Saturday, August 24, 2013

Golden Boy: Atonement Review


Rookie Shows Some Respect...

In our ninth Golden Boy episode, we get a little bit of divine guidance when investigating the murder of a priest.  Sadly, no miracles could save the sinking show, and while Atonement makes smart decisions in regards to previously-seen characters, we also get some truly laughable 'twists' that make this a pretty abysmal episode in a series about to meet an untimely end.

Father Steven Truitt (Hisham Tawfiq) approaches Commissioner Walter Clark (Theo James) in church, discussing the Commissioner's offer to be the NYPD Chaplain.  This has Clark going back seven years to when he was a rookie.  Clark has finally found a love life, having an affair with Margot Dixon (Trieste Kelly Dunn), the reporter from McKenzie on Fire who is doing 'undercover work' with Clark, shall we say.  She however, has a problem.  She is going through a divorce, and the soon-to-be-ex is none other than Deputy Mayor Carlton Holbrook. 

How a detective never figured out the woman he was sleeping with is married to someone who might cause problems for him in the immediate future is left unexplained, but I digress.

In any case his girlfriend is not his only concern.  Nora Clark (Polly Draper), Clark's mother, has going missing, and despite his sister Agnes' (Stella Maeve) concern, Walter is dismissive of the whole situation.  As far as he's concerned, Nora has been a screw-up and this disappearance is just another sign of how bad of a person she is. 

Still, cases must be solved, and we have a doozy.  A priest known for helping criminals has been murdered, and as far as Detective Arroyo (Kevin Alejandro) is concerned, good riddance to bad rubbish.  Even the remarkably pleasant Detective Diaco (Holt McCallany) is not broken up about the good father's end.  However, Clark and Detective Owen (Chi McBride) know personal feelings are irrelevant and the crime must be solved.

In the middle of this case is Natasha (Stephanie Brait), the reluctant informant last seen in The Price of Revenge and whom we know is doomed to die before Clark becomes Commissioner.  She was found with literal blood on her hands as well as stolen watches in her possession.  Has she been stealing and rubbed the padre out to protect herself?  No, she insists.  She was turning her life around and he was helping her.  She was attempting to save his life for she found him, but couldn't.

We do have a suspect: Miguel Montez (Andhy Mendez) whose daughter was killed and whose killer the Catholic priest would not reveal.  Sadly, he has an alibi and things are looking pretty bad for Natasha.  Arroyo is convinced she is up to no good, but given their past she won't talk to him or Clark, so we turn to the woman, Detective McKenzie (Bonnie Somerville). 

Arroyo has a habit of having conclusions and using them as a starting point, a bit of working his way backwards.  Despite his good track record obviously Clark is not going to try that approach.  Instead, he does what any sensible person would do: allow a suspect in a murder case one hour of unsupervised freedom to allow her to find the fence she thinks killed the priest.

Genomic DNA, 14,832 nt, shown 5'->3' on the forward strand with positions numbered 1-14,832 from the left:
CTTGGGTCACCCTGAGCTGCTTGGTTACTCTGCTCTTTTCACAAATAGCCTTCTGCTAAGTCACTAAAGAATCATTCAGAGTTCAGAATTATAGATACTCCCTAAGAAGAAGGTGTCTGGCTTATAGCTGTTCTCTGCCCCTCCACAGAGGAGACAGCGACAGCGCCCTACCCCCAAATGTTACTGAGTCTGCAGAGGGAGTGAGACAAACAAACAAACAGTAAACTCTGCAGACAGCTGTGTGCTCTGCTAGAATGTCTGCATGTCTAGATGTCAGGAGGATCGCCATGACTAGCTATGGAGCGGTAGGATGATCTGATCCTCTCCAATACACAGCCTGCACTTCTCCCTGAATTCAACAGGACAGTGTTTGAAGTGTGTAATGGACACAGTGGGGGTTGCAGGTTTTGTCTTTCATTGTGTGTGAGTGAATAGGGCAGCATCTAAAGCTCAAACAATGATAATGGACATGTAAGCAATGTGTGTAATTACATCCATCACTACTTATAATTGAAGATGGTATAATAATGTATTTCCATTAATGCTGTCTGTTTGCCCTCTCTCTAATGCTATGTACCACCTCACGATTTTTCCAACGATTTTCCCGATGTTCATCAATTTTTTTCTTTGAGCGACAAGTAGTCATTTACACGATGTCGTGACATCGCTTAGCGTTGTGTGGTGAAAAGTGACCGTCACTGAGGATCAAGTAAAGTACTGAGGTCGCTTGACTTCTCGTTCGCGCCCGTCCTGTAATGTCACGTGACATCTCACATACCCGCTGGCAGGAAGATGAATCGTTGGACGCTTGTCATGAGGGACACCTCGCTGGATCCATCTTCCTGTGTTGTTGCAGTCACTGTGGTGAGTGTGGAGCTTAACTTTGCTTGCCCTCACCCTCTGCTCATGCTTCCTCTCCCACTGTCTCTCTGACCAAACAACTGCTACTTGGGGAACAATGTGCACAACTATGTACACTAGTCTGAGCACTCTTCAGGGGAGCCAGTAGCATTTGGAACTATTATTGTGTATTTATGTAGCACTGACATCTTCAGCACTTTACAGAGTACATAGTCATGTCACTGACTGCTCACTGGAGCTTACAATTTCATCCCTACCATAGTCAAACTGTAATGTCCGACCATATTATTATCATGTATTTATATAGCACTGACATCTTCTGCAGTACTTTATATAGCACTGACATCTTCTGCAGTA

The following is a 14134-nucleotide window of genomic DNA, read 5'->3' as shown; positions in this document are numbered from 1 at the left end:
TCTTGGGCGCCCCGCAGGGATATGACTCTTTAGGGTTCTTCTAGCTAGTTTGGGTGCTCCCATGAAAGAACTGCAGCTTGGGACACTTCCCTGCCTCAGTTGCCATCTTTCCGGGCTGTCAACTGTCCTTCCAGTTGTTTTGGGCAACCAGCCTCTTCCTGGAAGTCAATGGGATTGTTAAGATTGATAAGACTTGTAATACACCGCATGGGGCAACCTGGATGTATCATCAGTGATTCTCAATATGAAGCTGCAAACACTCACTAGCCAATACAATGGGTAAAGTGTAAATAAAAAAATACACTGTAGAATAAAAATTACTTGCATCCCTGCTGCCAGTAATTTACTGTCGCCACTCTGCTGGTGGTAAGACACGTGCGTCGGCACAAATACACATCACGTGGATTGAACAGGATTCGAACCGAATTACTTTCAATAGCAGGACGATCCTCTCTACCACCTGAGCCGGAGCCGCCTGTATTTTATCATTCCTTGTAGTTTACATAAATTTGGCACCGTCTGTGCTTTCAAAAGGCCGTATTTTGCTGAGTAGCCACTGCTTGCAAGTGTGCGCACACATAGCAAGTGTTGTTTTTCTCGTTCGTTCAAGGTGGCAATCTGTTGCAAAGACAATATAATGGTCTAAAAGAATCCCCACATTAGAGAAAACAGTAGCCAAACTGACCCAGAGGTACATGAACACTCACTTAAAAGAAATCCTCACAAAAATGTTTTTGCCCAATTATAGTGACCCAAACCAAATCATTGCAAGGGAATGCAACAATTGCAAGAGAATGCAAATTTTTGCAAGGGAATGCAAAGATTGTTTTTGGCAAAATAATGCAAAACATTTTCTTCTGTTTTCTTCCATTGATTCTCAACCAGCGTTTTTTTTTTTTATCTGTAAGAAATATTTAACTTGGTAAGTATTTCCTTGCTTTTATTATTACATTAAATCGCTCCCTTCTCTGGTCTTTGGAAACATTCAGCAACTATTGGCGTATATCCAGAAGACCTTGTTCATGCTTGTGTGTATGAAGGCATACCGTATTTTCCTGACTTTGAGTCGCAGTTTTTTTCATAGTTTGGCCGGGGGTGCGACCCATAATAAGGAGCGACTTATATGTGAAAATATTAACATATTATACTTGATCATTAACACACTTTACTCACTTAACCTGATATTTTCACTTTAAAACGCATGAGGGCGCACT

Poor decision-making skills on the part of Clark give Arroyo a perfect weapon and at long last Owen let's Clark know what's what.  Part of that involves NOT letting suspects wander off without having any idea where they are going.  Eventually, the entire precinct is dragged into Clark's incompetence, leading to a wild chase where Natasha is being held hostage.  Atonement ends with Natasha getting shot (though whether she actually dies is left unanswered), Agnes discovering Nora's secret (she has found a job as a cleaning lady and does not want her daughter to know) and Holbrook needing forgiveness seven years from now.

Much of my difficulty with Atonement involves the idiotic decisions of the Clark family.  First is that the big secret of Nora's (that she's a cleaning lady) is so laughable, finding no payoff with this revelation.  Given how bad of a mother Nora has been, one would think if she had any common sense she would relish the idea of telling both her children that she has found a job.  We also have Walter's shockingly insensitive reaction to both his mother's disappearance and his sister's concern.  Yes, Nora may have been rather inept as a mother, but to just be so flippant makes our hero rather loathsome. 

Finally, the idea that any sensible person would allow a suspect to wander about without so much as having someone tail her is just dumb.  Andi Bushell and Brett Mahoney's screenplay make it clear that Walter is slowly blending Natasha and Agnes in his mind but somehow this boneheaded decision is simply inexcusable. 

It's clear that the affair entre William et Margot and the triangle with Holbrook is slowly building in Golden Boy, though I wonder whether the payoff will be anywhere as good as the future sequences suggest. this I am cheating a bit since I already know (somewhat) where this subplot is going, and it's nice to see the bits coming together.  It does work, but given what we already know, it does make the ending more vague, not less.

Still, I find Maeve's performance as Agnes the most interesting: at a crossroad between being a naïve, sweet girl and a woman, she is compelling in her story (and more nice than her idiot brother).  Kudos also to Alejandro, who shows that he may not be the best man around, but certainly among the best cops in the 39th Precinct. 

Ultimately, Atonement may not just be hinting that Holbrook will be playing a larger role in Golden Boy in the future, but also that the overall story is now turning to the here and now and less to how Detective Walter Clark in seven years becomes Commissioner Walter Clark.  On its own, I found Atonement starting to show Golden Boy is slowly losing its golden touch.


Next Episode: Sacrifice

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